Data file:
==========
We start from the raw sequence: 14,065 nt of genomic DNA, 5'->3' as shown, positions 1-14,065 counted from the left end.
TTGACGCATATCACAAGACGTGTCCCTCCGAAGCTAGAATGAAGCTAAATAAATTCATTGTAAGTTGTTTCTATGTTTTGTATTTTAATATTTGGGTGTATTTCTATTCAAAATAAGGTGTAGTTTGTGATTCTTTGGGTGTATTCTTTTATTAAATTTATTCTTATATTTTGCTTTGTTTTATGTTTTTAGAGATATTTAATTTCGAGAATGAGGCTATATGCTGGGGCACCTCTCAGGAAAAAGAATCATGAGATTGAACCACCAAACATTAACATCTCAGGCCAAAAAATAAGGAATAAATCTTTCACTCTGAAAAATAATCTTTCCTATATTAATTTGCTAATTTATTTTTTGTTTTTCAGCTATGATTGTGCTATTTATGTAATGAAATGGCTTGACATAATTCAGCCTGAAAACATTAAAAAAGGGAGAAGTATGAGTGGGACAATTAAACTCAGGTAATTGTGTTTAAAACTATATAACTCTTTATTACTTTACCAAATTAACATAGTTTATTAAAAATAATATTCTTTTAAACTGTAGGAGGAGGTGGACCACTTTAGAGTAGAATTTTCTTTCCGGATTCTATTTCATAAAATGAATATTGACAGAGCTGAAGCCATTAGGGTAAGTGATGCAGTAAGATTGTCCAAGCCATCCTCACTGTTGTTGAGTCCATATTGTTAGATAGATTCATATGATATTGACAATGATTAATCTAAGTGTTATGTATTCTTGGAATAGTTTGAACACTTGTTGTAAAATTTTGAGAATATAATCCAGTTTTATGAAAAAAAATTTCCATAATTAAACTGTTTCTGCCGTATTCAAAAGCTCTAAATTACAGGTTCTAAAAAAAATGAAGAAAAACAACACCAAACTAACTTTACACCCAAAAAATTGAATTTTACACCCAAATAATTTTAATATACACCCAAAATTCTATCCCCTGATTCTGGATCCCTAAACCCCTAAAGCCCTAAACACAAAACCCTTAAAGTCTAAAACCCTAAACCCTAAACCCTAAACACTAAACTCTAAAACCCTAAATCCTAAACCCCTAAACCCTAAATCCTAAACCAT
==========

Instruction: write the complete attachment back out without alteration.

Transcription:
We start from the raw sequence: 14,065 nt of genomic DNA, 5'->3' as shown, positions 1-14,065 counted from the left end.
TTGACGCATATCACAAGACGTGTCCCTCCGAAGCTAGAATGAAGCTAAATAAATTCATTGTAAGTTGTTTCTATGTTTTGTATTTTAATATTTGGGTGTATTTCTATTCAAAATAAGGTGTAGTTTGTGATTCTTTGGGTGTATTCTTTTATTAAATTTATTCTTATATTTTGCTTTGTTTTATGTTTTTAGAGATATTTAATTTCGAGAATGAGGCTATATGCTGGGGCACCTCTCAGGAAAAAGAATCATGAGATTGAACCACCAAACATTAACATCTCAGGCCAAAAAATAAGGAATAAATCTTTCACTCTGAAAAATAATCTTTCCTATATTAATTTGCTAATTTATTTTTTGTTTTTCAGCTATGATTGTGCTATTTATGTAATGAAATGGCTTGACATAATTCAGCCTGAAAACATTAAAAAAGGGAGAAGTATGAGTGGGACAATTAAACTCAGGTAATTGTGTTTAAAACTATATAACTCTTTATTACTTTACCAAATTAACATAGTTTATTAAAAATAATATTCTTTTAAACTGTAGGAGGAGGTGGACCACTTTAGAGTAGAATTTTCTTTCCGGATTCTATTTCATAAAATGAATATTGACAGAGCTGAAGCCATTAGGGTAAGTGATGCAGTAAGATTGTCCAAGCCATCCTCACTGTTGTTGAGTCCATATTGTTAGATAGATTCATATGATATTGACAATGATTAATCTAAGTGTTATGTATTCTTGGAATAGTTTGAACACTTGTTGTAAAATTTTGAGAATATAATCCAGTTTTATGAAAAAAAATTTCCATAATTAAACTGTTTCTGCCGTATTCAAAAGCTCTAAATTACAGGTTCTAAAAAAAATGAAGAAAAACAACACCAAACTAACTTTACACCCAAAAAATTGAATTTTACACCCAAATAATTTTAATATACACCCAAAATTCTATCCCCTGATTCTGGATCCCTAAACCCCTAAAGCCCTAAACACAAAACCCTTAAAGTCTAAAACCCTAAACCCTAAACCCTAAACACTAAACTCTAAAACCCTAAATCCTAAACCCCTAAACCCTAAATCCTAAACCAT